Sunday, June 16, 2024


A friend of mine plays guitar with several guitar effect pedals. He had a problem with battery eliminators and cables of the pedals cluttering the stage and so he asked for help. The solution is simple as described here.

Fig. 1: A typical guitar pedal switch
Fig. 1: A typical guitar pedal switch

A small box is fitted to the rear of the amplifier providing a 9V output for the effect pedal. The amplifier section gets 9V through a pedal switch (refer Fig. 1). This power output and guitar signal input lines are combined into a single unit with multi-way cable connecting points as shown in Fig. 2.

Fig. 2: Pedal power circuit
Fig. 2: Pedal power circuit

The circuit (Fig. 2) can be divided into two sections: power supply and signal handling. The power supply section is built around transformer X1, regulators 7805 and 7905, bridge rectifier comprising diodes D1 through D4, and a few discrete components. The signal-handling circuit is built around two OP27 op-amps (IC3 and IC4).

The power supply of about 9V for the effect pedals is derived from step-down transformer X1. MOV1 is a metal-oxide varistor that absorbs any large spike in mains power.

IC 7905 (IC1) is a -5V low-power regulator. By using a 3.9V zener diode (ZD1) at its ground terminal, you get -8.9V output. The same technique is also applied to IC 7805 (IC2)-a +5V regulator to get 8.9V. Use good-quality components and heat-sinks for the regulators. This supply is more than enough for the five effect pedals.

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The greater the voltage drop across the regulator, the lower the output current potential. Resistors R1 and R2 provide a constant load to ensure that the regulators keep regulating. Capacitors C3 through C8 ensure that the supplies are as clean as possible. It is very important to use proper heat-sinks for IC1 and IC2. Otherwise, these could heat up.

Working of the circuit is simple. The input signal stage uses a basic differentiation amplifier to accept the incoming signal and a voltage follower to buffer the output to the power amplifier. The differential amplifier is built around IC3. It works by effectively looking at the signals presented to its inputs. If the input signals are of different amplitudes, IC3 amplifies the difference by a factor determined by R4/R3 (where R4=R6 and R3=R5). If the input signals have same amplitudes, these are attenuated by the common-mode rejection ratio (CMRR) of the circuit. The value of CMRR is determined by the choice of the op-amp the auxiliary components used and circuit topology. You can use standard resistors. With the values shown, you get an overall gain of unity.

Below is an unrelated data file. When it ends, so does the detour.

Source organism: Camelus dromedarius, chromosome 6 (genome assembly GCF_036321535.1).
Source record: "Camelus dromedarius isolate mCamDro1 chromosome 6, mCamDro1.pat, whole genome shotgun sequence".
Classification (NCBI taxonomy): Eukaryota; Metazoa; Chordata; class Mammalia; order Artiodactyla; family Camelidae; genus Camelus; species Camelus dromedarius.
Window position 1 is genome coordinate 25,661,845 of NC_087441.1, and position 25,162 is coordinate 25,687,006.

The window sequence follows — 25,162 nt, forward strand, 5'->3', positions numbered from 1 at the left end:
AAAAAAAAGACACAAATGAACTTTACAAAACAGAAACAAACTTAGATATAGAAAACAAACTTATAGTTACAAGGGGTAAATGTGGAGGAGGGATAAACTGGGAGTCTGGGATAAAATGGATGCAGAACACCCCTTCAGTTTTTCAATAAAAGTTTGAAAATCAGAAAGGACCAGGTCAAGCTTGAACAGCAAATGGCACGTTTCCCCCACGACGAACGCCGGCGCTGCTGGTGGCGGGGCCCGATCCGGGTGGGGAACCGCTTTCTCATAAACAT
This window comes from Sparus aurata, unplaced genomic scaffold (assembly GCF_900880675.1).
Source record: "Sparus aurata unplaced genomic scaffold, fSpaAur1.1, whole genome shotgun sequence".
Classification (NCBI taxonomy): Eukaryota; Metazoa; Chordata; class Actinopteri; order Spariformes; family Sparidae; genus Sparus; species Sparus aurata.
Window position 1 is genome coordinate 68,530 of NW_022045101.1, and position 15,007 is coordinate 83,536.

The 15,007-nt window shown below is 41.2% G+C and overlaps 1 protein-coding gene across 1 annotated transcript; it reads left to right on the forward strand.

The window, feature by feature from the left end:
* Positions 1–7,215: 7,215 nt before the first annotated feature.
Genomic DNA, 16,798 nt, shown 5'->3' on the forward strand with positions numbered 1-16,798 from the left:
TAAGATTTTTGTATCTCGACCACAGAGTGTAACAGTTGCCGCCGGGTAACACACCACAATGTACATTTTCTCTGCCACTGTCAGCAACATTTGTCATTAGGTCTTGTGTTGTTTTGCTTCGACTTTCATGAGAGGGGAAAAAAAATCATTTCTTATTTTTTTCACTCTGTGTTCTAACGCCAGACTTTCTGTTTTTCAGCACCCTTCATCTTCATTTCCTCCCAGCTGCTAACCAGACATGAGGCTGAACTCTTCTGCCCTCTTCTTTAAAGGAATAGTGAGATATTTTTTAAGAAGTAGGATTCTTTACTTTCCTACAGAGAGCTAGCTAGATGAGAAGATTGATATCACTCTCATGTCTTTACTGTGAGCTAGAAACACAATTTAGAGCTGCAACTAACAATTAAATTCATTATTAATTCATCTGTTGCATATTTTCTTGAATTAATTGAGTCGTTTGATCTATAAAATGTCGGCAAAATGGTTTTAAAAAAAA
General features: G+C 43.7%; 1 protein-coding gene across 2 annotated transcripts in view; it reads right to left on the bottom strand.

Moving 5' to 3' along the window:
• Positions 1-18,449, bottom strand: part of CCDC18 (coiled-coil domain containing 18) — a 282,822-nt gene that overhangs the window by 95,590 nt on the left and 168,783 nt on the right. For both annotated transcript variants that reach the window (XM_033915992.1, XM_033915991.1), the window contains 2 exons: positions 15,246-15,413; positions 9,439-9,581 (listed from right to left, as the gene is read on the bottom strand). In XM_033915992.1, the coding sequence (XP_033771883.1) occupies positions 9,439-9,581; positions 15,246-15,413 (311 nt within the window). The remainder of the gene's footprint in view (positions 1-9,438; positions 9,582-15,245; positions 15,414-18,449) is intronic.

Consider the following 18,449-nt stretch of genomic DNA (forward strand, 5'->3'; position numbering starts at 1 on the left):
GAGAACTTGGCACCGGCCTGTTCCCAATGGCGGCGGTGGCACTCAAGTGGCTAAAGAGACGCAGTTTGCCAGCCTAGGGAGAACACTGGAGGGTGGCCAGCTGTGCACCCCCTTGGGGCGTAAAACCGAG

The combination of resistor R7 and C13 serves as a passive low-pass filter, progressively attenuating unwanted high-frequency signals. The second op-amp (IC4) forms a simple voltage follower (its output follows its input), providing a low output impedance to drive into the standard power amplifier.

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Assemble the circuit on a general-purpose PCB and fit it to the rear of an amplifier. The unit must be compact, yet robust. So use a very sturdy aluminium extrusion for the cabinet in order to neatly house the assembled PCB.

To ensure simple operation, there are only three connections to the unit. First, mains power is tapped from the transformer. The second lead carries the 9V output to the amplifier. The third is the guitar signal input at the five-way socket for connection to the effect pedal.


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